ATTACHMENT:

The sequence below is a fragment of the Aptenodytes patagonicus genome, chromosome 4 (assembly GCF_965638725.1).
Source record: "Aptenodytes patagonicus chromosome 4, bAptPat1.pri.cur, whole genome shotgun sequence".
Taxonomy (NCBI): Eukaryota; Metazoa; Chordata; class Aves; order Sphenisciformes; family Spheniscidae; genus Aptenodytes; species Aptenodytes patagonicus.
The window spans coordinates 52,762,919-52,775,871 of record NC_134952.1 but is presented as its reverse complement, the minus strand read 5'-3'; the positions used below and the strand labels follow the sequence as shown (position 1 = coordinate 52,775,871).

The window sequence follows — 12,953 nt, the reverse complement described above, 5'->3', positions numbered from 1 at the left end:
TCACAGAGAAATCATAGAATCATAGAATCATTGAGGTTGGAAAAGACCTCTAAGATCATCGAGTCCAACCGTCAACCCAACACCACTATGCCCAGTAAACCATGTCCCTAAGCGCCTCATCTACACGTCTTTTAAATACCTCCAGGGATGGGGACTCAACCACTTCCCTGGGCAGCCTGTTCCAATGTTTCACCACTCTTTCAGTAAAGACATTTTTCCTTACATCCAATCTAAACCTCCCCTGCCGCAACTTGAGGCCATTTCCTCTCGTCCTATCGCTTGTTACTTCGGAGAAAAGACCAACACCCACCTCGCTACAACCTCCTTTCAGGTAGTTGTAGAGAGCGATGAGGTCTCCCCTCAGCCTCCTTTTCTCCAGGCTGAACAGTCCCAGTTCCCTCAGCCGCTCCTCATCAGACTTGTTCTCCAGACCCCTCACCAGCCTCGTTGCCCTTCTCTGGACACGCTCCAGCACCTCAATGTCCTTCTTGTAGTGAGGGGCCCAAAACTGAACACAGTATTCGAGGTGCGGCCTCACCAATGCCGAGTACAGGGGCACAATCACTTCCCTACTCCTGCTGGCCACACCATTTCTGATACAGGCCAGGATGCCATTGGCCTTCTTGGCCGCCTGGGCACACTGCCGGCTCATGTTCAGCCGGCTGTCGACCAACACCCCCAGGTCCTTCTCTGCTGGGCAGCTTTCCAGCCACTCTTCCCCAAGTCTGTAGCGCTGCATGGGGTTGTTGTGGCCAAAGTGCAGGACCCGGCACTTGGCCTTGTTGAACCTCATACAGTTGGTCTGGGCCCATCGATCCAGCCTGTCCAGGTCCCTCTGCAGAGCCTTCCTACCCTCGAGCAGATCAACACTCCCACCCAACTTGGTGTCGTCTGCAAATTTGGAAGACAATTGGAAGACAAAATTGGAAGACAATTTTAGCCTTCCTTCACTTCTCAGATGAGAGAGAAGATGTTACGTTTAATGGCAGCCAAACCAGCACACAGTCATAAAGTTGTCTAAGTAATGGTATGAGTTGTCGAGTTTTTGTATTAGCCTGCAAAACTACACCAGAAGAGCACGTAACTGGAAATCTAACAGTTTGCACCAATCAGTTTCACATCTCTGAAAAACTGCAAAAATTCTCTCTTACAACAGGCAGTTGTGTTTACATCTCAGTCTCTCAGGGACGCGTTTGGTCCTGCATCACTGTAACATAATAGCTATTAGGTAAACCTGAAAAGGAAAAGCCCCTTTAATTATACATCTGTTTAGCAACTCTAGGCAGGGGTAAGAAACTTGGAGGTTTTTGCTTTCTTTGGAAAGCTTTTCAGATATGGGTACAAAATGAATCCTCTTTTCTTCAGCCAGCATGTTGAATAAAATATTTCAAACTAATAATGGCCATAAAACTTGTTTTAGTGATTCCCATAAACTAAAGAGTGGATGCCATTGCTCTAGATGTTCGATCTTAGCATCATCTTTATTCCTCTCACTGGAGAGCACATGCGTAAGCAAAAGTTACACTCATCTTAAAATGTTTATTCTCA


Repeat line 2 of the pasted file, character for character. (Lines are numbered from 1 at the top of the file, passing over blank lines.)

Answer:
Source record: "Aptenodytes patagonicus chromosome 4, bAptPat1.pri.cur, whole genome shotgun sequence".